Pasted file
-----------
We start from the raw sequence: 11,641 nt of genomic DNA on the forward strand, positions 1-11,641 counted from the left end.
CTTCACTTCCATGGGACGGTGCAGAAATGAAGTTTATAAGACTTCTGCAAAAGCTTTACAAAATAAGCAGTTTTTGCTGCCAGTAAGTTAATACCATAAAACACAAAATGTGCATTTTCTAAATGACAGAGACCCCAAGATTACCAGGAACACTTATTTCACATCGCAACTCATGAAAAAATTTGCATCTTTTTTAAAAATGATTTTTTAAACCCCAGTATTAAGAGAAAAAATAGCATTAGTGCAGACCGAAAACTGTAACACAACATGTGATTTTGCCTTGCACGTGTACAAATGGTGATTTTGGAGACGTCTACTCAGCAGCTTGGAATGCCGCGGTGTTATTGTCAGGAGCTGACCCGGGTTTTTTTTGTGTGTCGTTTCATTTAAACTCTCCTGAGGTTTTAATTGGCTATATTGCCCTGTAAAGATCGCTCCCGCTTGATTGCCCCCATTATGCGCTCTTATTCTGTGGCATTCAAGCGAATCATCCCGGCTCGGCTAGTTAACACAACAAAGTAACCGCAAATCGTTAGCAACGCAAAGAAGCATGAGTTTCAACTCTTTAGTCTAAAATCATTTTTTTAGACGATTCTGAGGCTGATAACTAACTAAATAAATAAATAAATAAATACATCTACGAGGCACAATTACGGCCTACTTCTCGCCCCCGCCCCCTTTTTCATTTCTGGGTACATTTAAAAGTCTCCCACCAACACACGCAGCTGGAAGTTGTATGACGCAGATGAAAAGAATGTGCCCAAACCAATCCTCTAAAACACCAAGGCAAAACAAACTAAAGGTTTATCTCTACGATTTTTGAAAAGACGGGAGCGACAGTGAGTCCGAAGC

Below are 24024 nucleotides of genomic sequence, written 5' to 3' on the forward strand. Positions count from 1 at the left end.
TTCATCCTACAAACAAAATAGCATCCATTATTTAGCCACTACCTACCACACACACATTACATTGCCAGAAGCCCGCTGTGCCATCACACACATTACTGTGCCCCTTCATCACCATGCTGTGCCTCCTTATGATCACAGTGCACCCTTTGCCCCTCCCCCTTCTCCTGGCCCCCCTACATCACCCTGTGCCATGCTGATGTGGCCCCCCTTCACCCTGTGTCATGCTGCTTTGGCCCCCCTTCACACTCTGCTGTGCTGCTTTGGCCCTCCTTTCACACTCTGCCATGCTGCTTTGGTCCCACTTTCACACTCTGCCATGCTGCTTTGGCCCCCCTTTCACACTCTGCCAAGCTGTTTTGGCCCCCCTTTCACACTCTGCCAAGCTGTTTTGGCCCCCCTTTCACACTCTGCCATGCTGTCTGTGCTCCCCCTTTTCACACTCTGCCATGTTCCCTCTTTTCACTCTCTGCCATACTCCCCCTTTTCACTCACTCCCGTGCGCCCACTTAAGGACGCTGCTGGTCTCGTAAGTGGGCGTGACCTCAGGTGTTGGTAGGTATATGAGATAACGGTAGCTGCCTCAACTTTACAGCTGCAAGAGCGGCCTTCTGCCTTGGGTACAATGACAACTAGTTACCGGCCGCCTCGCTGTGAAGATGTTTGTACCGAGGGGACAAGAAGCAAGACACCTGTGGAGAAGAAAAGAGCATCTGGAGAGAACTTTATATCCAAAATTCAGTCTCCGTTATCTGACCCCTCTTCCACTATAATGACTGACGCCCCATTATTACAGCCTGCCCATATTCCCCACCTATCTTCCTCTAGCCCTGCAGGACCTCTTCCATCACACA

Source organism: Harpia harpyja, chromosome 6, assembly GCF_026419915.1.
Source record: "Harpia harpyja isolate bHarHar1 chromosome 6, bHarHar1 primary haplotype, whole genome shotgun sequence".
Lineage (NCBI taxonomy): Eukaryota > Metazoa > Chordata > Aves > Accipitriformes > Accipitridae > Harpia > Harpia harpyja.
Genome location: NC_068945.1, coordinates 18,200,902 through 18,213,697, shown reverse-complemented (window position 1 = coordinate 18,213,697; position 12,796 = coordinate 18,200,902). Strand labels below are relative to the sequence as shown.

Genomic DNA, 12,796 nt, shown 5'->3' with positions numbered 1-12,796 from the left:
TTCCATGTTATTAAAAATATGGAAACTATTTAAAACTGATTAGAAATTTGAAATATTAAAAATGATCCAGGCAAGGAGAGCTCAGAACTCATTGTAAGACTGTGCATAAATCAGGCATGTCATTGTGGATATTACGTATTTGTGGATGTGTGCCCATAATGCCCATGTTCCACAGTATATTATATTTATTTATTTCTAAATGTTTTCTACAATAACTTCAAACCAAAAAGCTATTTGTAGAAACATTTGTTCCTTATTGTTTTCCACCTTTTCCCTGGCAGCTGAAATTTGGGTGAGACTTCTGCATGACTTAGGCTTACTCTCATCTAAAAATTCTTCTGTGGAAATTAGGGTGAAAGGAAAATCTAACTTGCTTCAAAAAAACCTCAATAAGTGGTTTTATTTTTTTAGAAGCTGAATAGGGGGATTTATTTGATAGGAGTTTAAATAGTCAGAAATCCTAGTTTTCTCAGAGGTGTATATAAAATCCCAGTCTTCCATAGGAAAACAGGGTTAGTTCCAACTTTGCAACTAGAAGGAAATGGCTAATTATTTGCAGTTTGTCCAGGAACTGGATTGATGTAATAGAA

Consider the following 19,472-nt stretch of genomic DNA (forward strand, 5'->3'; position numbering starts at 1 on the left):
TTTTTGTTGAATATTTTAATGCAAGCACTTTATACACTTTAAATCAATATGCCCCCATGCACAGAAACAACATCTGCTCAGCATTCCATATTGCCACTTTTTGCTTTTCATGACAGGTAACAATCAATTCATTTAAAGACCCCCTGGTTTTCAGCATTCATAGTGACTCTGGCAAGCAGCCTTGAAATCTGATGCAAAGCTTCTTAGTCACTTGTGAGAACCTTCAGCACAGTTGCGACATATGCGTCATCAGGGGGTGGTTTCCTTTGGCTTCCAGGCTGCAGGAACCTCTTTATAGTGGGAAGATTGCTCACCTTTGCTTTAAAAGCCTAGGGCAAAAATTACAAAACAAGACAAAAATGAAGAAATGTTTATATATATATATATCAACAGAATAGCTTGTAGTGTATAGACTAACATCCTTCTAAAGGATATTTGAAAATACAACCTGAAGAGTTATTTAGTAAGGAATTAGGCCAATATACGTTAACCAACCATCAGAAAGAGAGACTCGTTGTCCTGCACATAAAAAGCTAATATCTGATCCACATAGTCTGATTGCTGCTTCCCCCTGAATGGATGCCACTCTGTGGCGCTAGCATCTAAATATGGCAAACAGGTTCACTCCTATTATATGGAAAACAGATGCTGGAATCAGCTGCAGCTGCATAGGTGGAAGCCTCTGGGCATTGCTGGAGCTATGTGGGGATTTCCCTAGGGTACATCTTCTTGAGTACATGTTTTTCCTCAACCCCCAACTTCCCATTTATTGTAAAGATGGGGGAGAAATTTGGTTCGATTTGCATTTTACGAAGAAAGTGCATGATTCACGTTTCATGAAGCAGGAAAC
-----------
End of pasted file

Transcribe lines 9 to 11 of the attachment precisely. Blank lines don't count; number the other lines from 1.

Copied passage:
Genomic DNA, 12,796 nt, shown 5'->3' with positions numbered 1-12,796 from the left:
TTCCATGTTATTAAAAATATGGAAACTATTTAAAACTGATTAGAAATTTGAAATATTAAAAATGATCCAGGCAAGGAGAGCTCAGAACTCATTGTAAGACTGTGCATAAATCAGGCATGTCATTGTGGATATTACGTATTTGTGGATGTGTGCCCATAATGCCCATGTTCCACAGTATATTATATTTATTTATTTCTAAATGTTTTCTACAATAACTTCAAACCAAAAAGCTATTTGTAGAAACATTTGTTCCTTATTGTTTTCCACCTTTTCCCTGGCAGCTGAAATTTGGGTGAGACTTCTGCATGACTTAGGCTTACTCTCATCTAAAAATTCTTCTGTGGAAATTAGGGTGAAAGGAAAATCTAACTTGCTTCAAAAAAACCTCAATAAGTGGTTTTATTTTTTTAGAAGCTGAATAGGGGGATTTATTTGATAGGAGTTTAAATAGTCAGAAATCCTAGTTTTCTCAGAGGTGTATATAAAATCCCAGTCTTCCATAGGAAAACAGGGTTAGTTCCAACTTTGCAACTAGAAGGAAATGGCTAATTATTTGCAGTTTGTCCAGGAACTGGATTGATGTAATAGAA

Consider the following 19,472-nt stretch of genomic DNA (forward strand, 5'->3'; position numbering starts at 1 on the left):